Michael Malice: Donald Trump’s Unpredictability with North Korea ‘One of the Most Powerful Assets in Negotiation’

Donald Trump and Kim Jong-un
Olivier Douliery/Pool via Bloomberg/Getty/AFP

President Donald Trump’s self-described unpredictability is “one of the most powerful assets in negotiation” in dealing with North Korea, Michael Malice said on Monday’s edition of SiriusXM’s Breitbart News Tonight with Breitbart News’s Senior Editors at Large Rebecca Mansour and Joel Pollak.

Pollak invited Malice, author of Dear Reader: The Unauthorized Autobiography of Kim Jong Il, to offer his analysis of Trump’s approach to international relations, his North Korea strategy in particular.

“I am very, very optimistic,” said Malice. “The fact that [North Korea is] reaching out to South Korea, the fact that the entire U.N. denounced [North Korea], the fact that China is turning their back on [North Korea] – these are all positive steps – and the fact that North Korea doesn’t know what to make of President Trump is one of the most powerful assets in negotiation you can possibly have. They knew Barack Obama wasn’t going to do anything. I don’t blame Barack Obama for not wanting to do anything, in a sense, because this is a nightmare with no easy solution. So there’s plenty of blame to go around, and the only blame should be on the North Korean regime itself.”

Trump’s use of a “good cop, bad cop” approach towards North Korea with China is a “very effective negotiating tactic,” said Malice.

“President Trump first got sworn in and the head of China came over to Mar-a-Lago, and they basically did a good cop, bad cop [strategy] with Trump as, ‘I’m fire and fury,’ and then, the Chinese president gets to be like, ‘Come on. Work with us. We’re a lot calmer and saner than President Trump,’ and that’s a very effective negotiating tactic,” said Malice. “Frankly, it’s always going to be much more China’s problem than ours because we’re never going to have millions of North Korean refugees crossing our border. We’re not going to have a possible enemy up against our borders if the Koreas reunify as a U.S. ally.”

News media criticisms of Trump’s rhetoric towards North Korea as “reckless” – a narrative pushed and informally coordinated by many left-wing and Democrat-aligned news media outlets – neglect to consider the lack of results from decades of conventional political rhetoric in addressing North Korea, said Malice.

“Over the summer, they were going to hit Guam, [and] everyone attacked him for his reckless rhetoric, and my point was, the non-reckless rhetoric hadn’t gotten us where we wanted to be anyway; let’s try something else, and Guam is still here,” said Malice.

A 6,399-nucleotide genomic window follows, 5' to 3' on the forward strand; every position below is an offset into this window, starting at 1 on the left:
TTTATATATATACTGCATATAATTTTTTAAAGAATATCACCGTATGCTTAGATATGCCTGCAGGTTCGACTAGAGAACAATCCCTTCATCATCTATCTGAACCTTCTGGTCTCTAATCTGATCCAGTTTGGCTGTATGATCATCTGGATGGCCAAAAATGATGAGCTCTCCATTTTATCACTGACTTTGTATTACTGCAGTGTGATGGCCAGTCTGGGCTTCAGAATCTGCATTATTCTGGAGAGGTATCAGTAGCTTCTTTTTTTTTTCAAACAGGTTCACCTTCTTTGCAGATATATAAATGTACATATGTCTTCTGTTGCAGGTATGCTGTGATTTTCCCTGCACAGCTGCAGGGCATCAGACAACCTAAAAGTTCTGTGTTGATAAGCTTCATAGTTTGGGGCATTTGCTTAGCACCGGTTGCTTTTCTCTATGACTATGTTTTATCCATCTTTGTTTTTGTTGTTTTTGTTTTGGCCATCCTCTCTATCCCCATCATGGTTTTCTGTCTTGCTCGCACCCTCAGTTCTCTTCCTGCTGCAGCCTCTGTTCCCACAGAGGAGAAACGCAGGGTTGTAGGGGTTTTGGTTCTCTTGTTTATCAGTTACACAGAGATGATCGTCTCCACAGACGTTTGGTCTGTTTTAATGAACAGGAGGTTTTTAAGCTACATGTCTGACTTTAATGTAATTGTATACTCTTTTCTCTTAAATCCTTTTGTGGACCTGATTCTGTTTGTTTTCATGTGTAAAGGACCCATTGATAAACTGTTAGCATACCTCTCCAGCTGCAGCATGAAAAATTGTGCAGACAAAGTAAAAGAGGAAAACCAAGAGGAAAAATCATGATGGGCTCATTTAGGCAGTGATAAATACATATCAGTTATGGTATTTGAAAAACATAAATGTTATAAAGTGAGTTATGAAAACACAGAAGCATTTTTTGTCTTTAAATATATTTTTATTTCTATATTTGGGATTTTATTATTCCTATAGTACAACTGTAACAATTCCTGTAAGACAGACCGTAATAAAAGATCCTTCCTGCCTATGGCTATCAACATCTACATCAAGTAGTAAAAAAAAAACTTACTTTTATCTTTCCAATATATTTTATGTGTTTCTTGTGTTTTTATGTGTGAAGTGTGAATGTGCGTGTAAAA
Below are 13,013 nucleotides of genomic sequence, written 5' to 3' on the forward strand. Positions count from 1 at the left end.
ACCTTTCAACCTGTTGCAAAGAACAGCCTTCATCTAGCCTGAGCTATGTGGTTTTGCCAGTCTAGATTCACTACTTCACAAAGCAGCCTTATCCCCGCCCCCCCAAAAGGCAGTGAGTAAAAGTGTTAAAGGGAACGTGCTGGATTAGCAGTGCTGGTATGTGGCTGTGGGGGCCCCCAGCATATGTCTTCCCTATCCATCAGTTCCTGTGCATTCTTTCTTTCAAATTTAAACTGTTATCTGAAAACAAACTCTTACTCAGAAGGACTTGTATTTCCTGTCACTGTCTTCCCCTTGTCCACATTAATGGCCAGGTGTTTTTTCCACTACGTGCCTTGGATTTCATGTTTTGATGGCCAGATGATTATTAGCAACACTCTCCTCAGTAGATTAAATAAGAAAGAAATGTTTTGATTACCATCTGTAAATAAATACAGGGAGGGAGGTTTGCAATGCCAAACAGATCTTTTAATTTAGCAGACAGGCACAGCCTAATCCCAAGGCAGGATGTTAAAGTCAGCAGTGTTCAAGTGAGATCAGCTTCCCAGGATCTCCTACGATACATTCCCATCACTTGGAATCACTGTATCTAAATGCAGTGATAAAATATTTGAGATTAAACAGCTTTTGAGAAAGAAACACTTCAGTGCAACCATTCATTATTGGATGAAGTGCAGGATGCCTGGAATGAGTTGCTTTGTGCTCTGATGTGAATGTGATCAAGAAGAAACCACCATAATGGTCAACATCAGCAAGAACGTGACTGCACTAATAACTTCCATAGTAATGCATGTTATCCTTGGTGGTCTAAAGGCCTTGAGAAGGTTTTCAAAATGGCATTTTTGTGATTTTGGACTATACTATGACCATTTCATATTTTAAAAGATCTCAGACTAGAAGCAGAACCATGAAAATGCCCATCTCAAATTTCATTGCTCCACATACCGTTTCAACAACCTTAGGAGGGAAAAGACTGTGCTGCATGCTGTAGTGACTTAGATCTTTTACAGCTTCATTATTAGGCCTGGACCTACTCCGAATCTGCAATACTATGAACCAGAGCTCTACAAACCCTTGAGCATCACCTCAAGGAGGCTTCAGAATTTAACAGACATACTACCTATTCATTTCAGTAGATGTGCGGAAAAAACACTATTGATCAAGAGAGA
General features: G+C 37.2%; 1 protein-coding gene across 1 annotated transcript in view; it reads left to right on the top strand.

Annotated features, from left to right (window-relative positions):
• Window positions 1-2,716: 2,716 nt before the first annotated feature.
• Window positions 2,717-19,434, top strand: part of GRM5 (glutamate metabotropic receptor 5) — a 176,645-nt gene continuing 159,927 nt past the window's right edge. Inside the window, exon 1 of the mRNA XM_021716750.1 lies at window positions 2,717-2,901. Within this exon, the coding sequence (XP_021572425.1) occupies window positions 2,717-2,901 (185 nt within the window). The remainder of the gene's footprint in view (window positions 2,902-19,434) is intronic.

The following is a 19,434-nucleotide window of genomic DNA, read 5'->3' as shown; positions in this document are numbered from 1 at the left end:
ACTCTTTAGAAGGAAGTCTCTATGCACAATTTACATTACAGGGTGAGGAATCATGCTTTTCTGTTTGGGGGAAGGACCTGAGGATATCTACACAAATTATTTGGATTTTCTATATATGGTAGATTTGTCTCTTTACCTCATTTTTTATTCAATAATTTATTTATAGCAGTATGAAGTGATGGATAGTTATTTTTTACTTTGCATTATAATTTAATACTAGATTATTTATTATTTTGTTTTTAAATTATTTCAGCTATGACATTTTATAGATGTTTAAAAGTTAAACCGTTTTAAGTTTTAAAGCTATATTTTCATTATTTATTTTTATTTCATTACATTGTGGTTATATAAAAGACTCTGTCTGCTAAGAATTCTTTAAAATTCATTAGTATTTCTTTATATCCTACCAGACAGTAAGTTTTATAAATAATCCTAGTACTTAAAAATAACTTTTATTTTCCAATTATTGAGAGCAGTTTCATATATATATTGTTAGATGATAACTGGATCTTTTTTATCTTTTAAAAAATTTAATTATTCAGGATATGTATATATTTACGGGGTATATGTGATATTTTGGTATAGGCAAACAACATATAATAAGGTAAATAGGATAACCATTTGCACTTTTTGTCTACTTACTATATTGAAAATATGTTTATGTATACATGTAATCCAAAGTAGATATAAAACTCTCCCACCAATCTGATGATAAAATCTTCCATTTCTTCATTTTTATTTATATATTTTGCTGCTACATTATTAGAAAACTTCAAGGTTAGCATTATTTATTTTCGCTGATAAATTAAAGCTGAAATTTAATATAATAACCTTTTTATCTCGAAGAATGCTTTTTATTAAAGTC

Trump’s derision of Kim Jong-un as “Rocket Man” will cause problems for the North Korean head of state’s English-to-Korean translators, explained Malice:

“‘Korean’ has several tenses,” said Malice. “They have a tense in North Korea that’s used specifically for the leader, a form of address in their language. For their translators to translate things like ‘Little Rocket Man,’ which is such a condescending offensive term, they wouldn’t know what to do about it because the whole point is we’re supposedly scared of North Korea. Kim Jong-un has us terrified, and now the president is speaking about them with such disrespectful and contemptuous language; they don’t know how to address this or deal with it because this completely breaks diplomatic protocol.”

News media descriptions of Kim Jong-un’s meeting with South Korean President Moon Jae-in as “unprecedented” are inaccurate, said Malice, pointing to meetings between North and South Korea’s heads of state in 2000 and 2007.

“This is also not unprecedented,” said Malice. “During the nineties, the South Korean Kim Dae-jung went to Pyongyang; he met with Kim Jong-il. They had something called the Sunshine Policy, which meant, ‘Let’s just give North Korea whatever the heck they want, and maybe they’ll act civilized,’ and I have no problem with that because let’s try everything, whatever works. Let’s try bribing them if that works. But again, this is the context that the reporters are dropping. This is not unprecedented. They tried it before.”

The United States should be flexible in its pursuit of peace across the Korean Peninsula, said Malice.

“There’s no one who’s a bigger fan of Korean peace than me,” said Malice. “I have been making the point very much to tone down the rhetoric – the idea that if Kim Jong-un insults us … we’re going to bomb North Korea and kill millions of people. I’m the biggest guy out there saying, ‘Guys, take a step back. This is nuts.’ But I think it’s also important, again, to keep in mind who we are talking about. At this very moment, there are twenty million people under [Kim Yo-jong’s] control who are not being given medicine for no reason; the medicine is there because they have to say if it doesn’t come from government, you shouldn’t have it.”

Breitbart News Tonight airs Monday through Friday on SiriusXM’s Patriot channel 125 from 9:00 p.m. to midnight Eastern (6:00 p.m. to 9:00 p.m. Pacific).


Follow Robert Kraychik on Twitter @rkraychik.


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